It is unclear why we did not observe negative correlations between the amygdala and the frontopolar regions in the positive condition, unlike those seen in the negative condition. One possible explanation is that positive reversal learning did not evoke as strong an emotional response as did negative reversal learning; therefore, reversals of positive associations required less frontal involvement to modulate old representations in the amygdala than did reversals of negative associations. In fact, our ROI results suggest that bilateral amygdala showed less activity during positive than negative reversal learning in both groups (albeit non-significantly so); this might suggest that positive reversal learning requires fewer resources to down-regulate the amygdala than does negative reversal learning.

In summary, the current study provides new information about age-related similarities and differences in the brain mechanisms of memory updating. Our results suggest that younger and older adults activate similar brain regions during emotional (in contrast with neutral) reversal learning. This is consistent with previous findings suggesting that the effects of emotional arousal on memory remain similar between younger and older adults. In addition, we found age group differences in parietal cortex activity only during neutral memory updating. Future studies should investigate the nature of this age difference. This line of research is particularly important for older adults who experience daily challenges in memory updating, as it may help us distinguish when and how emotion benefits or impairs new learning as well as develop strategies to reduce age-related declines in this cognitive domain.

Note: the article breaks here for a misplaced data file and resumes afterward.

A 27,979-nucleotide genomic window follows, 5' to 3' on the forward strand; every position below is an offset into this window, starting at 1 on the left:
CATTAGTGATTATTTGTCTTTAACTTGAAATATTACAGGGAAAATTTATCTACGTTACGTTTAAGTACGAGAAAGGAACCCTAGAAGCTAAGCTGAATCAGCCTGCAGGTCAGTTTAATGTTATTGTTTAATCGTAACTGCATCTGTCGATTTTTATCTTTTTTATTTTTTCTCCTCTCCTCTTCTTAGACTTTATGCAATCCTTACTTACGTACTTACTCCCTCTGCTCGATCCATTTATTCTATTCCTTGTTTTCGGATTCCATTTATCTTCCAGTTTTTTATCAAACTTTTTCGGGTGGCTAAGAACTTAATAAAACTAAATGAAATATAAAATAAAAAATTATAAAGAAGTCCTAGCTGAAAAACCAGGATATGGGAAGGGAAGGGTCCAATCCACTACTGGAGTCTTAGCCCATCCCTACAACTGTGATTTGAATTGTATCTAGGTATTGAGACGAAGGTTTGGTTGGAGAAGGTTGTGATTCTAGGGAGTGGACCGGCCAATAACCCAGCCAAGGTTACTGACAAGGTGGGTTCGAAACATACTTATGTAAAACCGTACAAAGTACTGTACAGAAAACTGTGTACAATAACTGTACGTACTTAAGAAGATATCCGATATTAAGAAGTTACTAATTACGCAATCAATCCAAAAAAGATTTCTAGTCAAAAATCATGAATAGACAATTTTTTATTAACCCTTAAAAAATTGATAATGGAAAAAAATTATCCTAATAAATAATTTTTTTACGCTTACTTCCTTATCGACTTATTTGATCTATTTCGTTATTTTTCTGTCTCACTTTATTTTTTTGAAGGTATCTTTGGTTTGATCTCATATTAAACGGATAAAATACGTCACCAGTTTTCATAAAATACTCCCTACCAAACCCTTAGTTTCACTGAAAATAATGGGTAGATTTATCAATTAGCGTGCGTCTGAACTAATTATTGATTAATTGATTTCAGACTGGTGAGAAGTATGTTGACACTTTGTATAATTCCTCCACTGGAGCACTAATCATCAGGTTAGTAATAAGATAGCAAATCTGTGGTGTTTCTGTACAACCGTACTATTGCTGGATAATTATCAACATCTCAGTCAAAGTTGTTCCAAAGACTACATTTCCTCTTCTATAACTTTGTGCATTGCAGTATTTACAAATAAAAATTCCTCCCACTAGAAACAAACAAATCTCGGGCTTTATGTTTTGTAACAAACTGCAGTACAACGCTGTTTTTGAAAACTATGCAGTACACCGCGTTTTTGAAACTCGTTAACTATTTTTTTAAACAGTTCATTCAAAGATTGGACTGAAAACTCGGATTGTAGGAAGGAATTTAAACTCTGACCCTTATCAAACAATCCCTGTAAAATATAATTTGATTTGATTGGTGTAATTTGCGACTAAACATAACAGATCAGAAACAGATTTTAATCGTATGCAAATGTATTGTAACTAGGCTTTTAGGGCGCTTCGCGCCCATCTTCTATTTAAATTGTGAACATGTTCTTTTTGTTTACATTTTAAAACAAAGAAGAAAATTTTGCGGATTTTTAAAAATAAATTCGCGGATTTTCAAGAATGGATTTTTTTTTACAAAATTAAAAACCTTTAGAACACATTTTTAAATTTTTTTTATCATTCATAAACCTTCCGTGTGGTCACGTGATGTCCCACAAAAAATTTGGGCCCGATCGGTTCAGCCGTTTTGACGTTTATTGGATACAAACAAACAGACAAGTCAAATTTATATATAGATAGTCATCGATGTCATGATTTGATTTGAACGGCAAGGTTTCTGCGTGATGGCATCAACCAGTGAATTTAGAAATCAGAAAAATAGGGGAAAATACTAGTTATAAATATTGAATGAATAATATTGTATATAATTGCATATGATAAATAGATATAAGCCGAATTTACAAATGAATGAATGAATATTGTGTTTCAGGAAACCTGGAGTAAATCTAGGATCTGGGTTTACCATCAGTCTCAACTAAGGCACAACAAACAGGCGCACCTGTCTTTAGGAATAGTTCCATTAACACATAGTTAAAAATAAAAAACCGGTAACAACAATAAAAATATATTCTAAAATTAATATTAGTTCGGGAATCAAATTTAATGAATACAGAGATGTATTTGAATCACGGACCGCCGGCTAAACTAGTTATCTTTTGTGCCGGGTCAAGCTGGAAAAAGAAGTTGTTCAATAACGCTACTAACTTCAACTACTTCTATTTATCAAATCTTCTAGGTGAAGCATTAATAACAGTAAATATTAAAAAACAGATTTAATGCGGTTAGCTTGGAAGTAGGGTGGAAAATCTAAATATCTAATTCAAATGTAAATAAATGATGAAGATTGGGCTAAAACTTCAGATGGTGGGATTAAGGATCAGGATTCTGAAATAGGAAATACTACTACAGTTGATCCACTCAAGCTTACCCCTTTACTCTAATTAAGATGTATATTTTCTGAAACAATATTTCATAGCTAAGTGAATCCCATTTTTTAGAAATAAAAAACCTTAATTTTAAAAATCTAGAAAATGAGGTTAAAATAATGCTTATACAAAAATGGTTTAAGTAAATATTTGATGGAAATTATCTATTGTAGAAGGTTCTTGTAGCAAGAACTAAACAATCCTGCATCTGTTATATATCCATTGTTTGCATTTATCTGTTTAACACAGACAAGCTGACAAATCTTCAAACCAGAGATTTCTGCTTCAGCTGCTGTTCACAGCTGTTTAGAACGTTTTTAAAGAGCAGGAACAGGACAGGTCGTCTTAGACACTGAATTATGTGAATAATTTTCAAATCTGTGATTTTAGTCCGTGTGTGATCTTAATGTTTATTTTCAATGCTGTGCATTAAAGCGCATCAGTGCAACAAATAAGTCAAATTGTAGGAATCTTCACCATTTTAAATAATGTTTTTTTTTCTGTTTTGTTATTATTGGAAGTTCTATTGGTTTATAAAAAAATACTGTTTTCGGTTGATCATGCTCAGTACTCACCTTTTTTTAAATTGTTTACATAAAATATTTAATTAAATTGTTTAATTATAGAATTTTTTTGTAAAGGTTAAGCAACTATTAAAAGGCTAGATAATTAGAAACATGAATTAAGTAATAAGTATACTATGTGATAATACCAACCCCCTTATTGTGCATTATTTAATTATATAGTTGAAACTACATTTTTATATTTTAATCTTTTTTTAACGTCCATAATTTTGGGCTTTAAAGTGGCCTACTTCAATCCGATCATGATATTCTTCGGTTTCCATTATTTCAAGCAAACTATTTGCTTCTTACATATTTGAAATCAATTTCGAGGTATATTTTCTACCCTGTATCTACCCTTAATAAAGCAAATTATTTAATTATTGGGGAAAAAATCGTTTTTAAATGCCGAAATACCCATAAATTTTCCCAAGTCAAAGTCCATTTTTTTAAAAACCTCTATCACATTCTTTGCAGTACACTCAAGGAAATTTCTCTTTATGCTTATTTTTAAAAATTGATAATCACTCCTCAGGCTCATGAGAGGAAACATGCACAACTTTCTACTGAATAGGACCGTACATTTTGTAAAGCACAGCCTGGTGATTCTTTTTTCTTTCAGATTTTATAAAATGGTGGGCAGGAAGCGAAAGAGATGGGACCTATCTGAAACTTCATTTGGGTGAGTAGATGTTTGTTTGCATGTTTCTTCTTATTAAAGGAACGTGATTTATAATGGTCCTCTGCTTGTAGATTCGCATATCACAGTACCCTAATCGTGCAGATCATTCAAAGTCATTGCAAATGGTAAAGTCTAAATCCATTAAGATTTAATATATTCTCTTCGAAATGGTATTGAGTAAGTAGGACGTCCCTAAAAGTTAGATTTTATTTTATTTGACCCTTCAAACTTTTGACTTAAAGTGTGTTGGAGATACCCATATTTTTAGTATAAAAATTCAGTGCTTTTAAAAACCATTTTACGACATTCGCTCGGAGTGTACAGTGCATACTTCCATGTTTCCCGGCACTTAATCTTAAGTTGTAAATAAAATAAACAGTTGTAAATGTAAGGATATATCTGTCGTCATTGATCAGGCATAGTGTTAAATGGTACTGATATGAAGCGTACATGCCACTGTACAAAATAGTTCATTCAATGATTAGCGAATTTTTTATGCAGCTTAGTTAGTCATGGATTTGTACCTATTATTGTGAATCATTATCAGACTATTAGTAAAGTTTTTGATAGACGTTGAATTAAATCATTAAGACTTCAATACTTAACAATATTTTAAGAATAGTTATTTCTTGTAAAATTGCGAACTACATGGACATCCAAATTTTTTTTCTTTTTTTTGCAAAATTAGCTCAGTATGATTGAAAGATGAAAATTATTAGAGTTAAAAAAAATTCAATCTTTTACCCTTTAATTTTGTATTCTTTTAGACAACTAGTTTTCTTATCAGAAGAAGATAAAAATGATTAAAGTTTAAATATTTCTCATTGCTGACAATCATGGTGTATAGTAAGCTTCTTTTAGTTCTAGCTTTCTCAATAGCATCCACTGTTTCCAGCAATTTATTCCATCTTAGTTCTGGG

Conflict of Interest Statement

The authors declare that the research was conducted in the absence of any commercial or financial relationships that could be construed as a potential conflict of interest.

Acknowledgments

This work was supported by grants from the National Institute on Aging (R01AG025340, K02AG032309 and 5T32AG000037).

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Keywords: aging, emotion, memory updating, functional MRI, reversal learning, associative memory

Citation: Nashiro K, Sakaki M, Nga L and Mather M (2013) Age-related similarities and differences in brain activity underlying reversal learning. Front. Integr. Neurosci. 7:37. doi: 10.3389/fnint.2013.00037

Received: 29 January 2013; Accepted: 29 April 2013;
Published online: 30 May 2013.

Edited by:

Florin Dolcos, University of Illinois at Urbana-Champaign, USA

Reviewed by:

Barry Setlow, University of Florida, USA
Maureen Ritchey, University of California, Davis, USA
Myra Fernandes, University of Waterloo, Canada

Copyright © 2013 Nashiro, Sakaki, Nga and Mather. This is an open-access article distributed under the terms of the Creative Commons Attribution License, which permits use, distribution and reproduction in other forums, provided the original authors and source are credited and subject to any copyright notices concerning any third-party graphics etc.

*Correspondence: Kaoru Nashiro, Center for Vital Longevity, University of Texas, 1600 Viceroy Drive Suite 800, Dallas, TX 75235, Dallas, USA. e-mail: kaoru.nashiro@utdallas.edu